Medical ethics

Medical ethics: definition, principles, examples, questions, issues. Introduction . More recently, most countries have enacted national medical ethics codes, usually written by the medical leadership in a society. 

Medical ethics: definition, principles, examples, questions, issues
Medical ethics: definition, principles, examples, questions, issues

These codes provide guidance on ethical issues and ethically sensitive situations within medicine and can be used as a guide for professional conduct. These codes vary widely in the rules that are enforced but most require doctors to follow their code of ethics, which usually include rules on confidentiality and dealing with patients’ personal information, e.g., medical records.

The concepts of medical ethics in general medicine have changed over time, and the field of medical ethics has undergone several distinctive phases with different conceptions of what is ethical and what is not. This blog will provide an outline of the meaning of medical ethics, largely depending on its definition by various authors.


Medical ethics is the branch of moral philosophy that studies the fundamental ethical principles which medical professionals and other health care providers ought to follow. Medical ethics includes topics such as informed consent, euthanasia, physicians’ obligations to patients, confidentiality and privilege, research involving human subjects, abortion, organ transplantation and allocation of scarce resources among competing individuals.

The definition of medical ethics has been especially confounding to philosophers and scientists. Some have seen the field as one that relies on non-intuitive concepts (see for example, physician-assisted suicide) or as a subfield of moral philosophy.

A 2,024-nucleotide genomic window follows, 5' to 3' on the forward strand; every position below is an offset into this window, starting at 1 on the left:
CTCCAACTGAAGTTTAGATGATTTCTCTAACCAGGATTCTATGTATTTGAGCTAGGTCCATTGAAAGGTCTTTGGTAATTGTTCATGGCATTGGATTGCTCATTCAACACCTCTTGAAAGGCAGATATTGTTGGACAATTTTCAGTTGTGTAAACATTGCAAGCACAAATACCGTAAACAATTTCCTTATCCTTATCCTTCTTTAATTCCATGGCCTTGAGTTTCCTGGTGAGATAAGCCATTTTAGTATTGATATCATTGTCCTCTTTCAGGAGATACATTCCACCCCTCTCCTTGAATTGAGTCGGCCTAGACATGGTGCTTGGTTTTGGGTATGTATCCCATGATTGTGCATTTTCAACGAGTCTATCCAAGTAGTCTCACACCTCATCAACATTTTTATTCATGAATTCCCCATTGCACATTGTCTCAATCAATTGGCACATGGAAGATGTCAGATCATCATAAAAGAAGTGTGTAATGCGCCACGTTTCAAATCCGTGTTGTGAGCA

Others have argued that the core of medical ethics is to be found in certain values such as autonomy, justice and beneficence while others have described the field as one which is exclusively concerned with what society may perceive as “advice” – i.e. the difference between the practice of medicine and the actual facts about a person’s life.

Despite these debates, medical ethics has continued to play a significant role in medicine and society, particularly since the mid-18th century with the advent of highly regulated medical ethics by government bodies.

The term medical ethics first appeared in the Hippocratic writings, most notably in the “Hippocratic Oath”. The original oath has been modified several times. However, it is still administered to medical graduates worldwide upon graduation from medical school. It has been argued that it may be unethical to administer such an oath to doctors who are not yet physicians because they are neither licensed nor trained as healthcare professionals.

The definition of medical ethics can be placed in terms of a doctor’s duties. This is not necessarily the same as ethical principles, and as such, “medical ethics” need not concern itself with social justice or other moral issues often defined as intrinsic to ethical principles. In this context, medical ethics is essentially synonymous with professional ethics and refers to the norms of behaviour that are expected from physicians.


The principles of medical ethics are a rather vague subject, as medical ethics are not a concrete set of rules that can be applied to every situation. There are a number of moral principles which can be used to determine what is ethical and what is unethical, but not everyone agrees with them. This shows that the ethical situation cannot always be adequately described by any set of rules, as this would make it easy for people to misuse the legal system or trick others into doing something they should not do.

The Hippocratic oath is the most common set of rules that medical doctors undertake to follow. The main points are that they will not do anything which will harm their patients, and they will uphold the dignity of patients and treat them with respect. Other important points include that physicians should be honest with their patients, as well as taking care with how to use drugs, chemicals, or surgery.

The members of the medical profession take this oath so they can be held morally accountable for any unethical behaviour. This rule sets an example for others to follow, but the rules are not always followed. 

Another medical principle is that physicians should respect the wishes of their patients. This is similar to the principle that a patient has a right to privacy, but there are some situations where this does not come into play; for example, if there is evidence of abuse on a young child. The physician has to make a decision about whether or not to ignore their patients’ wishes in order to protect them from harm.